• Others – DNA profiles will likely include virtually everyone since DNA is left at the crime scene before and after the crime by several persons who may not have been involved in the crime.


  • Individual privacy – use of DNA Technology Bill should not depend on launching a personal data protection bill and, in its absence, should create further clarifications on privacy guidelines.
  • Reliability – In addition, to make DNA profiling more reliable, the account must be enhanced with specific guidelines to address the use of DNA technology in combination with other tools used in the justice system to avoid a future miscarriage of justice.
  • Role of stakeholders – The document needs to define how different stakeholders will apply the legislation in the aforementioned areas.
  • Role of judiciary – The Bill highlights the need for court approval in civil matters, consent of individuals in criminal investigations, and identifying missing persons.
  • Consent–  the Bill still needs to outline the necessary consent requirements for use in civil cases, taking agency away from those who may be involved in civil disputes.
  • Accountability – With regard to video evidence, FRT, linkages of forensic data to surveillance systems need immediate oversight as lack of accountability can add to existing concerns on privacy.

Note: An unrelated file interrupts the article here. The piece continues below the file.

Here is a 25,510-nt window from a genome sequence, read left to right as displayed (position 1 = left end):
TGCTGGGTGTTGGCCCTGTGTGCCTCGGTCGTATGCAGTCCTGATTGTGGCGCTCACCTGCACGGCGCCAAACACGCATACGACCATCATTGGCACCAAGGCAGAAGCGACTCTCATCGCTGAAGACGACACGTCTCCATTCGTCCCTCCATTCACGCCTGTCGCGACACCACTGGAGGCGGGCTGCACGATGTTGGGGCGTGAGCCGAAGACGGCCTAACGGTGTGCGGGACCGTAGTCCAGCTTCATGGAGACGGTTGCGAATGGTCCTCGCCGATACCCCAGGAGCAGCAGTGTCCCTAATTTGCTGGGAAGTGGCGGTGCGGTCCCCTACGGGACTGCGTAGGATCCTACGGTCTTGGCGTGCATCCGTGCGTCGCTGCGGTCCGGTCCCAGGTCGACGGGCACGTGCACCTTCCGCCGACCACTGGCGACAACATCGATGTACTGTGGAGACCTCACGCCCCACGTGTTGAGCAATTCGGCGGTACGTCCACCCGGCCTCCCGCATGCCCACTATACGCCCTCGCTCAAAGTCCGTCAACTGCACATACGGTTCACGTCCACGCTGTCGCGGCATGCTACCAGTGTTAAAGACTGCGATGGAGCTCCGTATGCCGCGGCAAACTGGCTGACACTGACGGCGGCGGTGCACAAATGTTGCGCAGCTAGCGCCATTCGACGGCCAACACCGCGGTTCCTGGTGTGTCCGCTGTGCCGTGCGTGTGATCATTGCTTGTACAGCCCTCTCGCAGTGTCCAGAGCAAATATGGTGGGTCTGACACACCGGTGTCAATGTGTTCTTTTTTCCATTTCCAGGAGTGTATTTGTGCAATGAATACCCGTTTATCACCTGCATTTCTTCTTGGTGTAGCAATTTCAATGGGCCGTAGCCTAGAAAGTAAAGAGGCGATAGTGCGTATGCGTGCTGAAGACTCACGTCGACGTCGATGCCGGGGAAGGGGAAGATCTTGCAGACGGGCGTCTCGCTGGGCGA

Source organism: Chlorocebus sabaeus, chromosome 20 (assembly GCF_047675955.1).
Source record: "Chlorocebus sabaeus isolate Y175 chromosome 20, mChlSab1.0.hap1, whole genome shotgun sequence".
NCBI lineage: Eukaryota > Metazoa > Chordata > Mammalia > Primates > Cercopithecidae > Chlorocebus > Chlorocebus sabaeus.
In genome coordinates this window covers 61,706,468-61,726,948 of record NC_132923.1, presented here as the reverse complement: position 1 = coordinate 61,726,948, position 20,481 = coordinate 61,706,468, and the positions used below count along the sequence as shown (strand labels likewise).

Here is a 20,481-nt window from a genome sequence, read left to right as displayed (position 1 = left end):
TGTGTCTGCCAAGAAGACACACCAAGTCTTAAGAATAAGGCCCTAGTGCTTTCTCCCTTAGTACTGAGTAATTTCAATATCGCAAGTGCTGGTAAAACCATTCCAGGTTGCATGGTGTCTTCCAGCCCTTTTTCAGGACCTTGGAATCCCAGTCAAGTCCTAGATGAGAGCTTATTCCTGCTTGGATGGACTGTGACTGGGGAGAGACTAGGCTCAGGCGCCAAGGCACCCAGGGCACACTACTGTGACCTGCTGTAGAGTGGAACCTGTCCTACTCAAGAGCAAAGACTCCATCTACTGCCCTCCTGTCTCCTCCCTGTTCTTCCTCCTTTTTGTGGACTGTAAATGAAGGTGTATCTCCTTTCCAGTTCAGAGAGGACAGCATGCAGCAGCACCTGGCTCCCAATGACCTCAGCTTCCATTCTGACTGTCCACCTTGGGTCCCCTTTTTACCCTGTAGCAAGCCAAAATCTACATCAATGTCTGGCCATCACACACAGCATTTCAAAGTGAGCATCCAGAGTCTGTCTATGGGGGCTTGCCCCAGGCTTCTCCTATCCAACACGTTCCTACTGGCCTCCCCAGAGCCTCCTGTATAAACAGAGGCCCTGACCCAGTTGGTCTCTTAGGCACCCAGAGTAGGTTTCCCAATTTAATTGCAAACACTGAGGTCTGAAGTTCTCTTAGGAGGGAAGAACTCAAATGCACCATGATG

• Holistic evidence – DNA evidence can place suspects at the location of the crime; this, in isolation, is not enough to mandate their conviction. Thus, other evidence, such as geotagged evidence, mobile records etc., will be needed to approach the case holistically.
  • In addition, the combination of digital and biological data digitised and maintained on a database further induces privacy concerns.

Way forward:

  • Thus, if combined with existing data biases in law enforcement, the DNA profiling bill can contribute to data that can be misused for caste-based or community profiling in the country, especially in cases where minority groups are disproportionately criminalised.
  • The eventual extension of DNA profiling in other cases beyond sexual assault can be included as part of changes.

Source: ORF online

Practice MCQs

Daily Practice MCQs

Q.1) Consider the following statements:

  1. Exclusive Economic Zone (EEZ) extends up to 200 nautical miles from the territorial waters.
  2. The Maritime Anti-Piracy Bill applies to the High Seas.

Which of the statements given above are correct?

  1. 1 only
  2. 2 only
  3. Both 1 and 2
  4. Neither 1 nor 2

Q.2) With respect to “Minimum Import Price (MIP)”, consider the following statements:

  1. Under WTO rules, MIP is regarded as non-tariff trade barriers.
  2. MIP is the rate below which no imports are allowed.
  3. Imports without MIP threaten the domestic prices and lead them to crash.

Which of the statements given above are correct?

  1. 1 and 3 only
  2. 2 and 3 only
  3. 1 and 2 only
  4. 1, 2 and 3

Q.3) With reference to India’s biodiversity, consider the following statements:

  1. Asian Giant Tortoises (Manouria emys) are critically endangered as per IUCN red list.
  2. Project Tiger is a Centrally Sector Scheme launched in 1973.
  3. There are 55 tiger reserves across 18 Tiger Range States in India as of December 2022.
  4. India has 80 per cent of the world’s tiger population.

Which of the statements given above is/are correct?

  1. 1 and 2 only
  2. 2 and 3 only
  3. 1 and 4 only
  4. 1 and 3 only

Comment the answers to the above questions in the comment section below!!

ANSWERS FOR ’ 22nd December 2022 – Daily Practice MCQs’ will be updated along with tomorrow’s Daily Current Affairs.st

ANSWERS FOR 21st December – Daily Practice MCQs

Answers- Daily Practice MCQs

Q.1) – c

Q.2) – b

Q.3) – b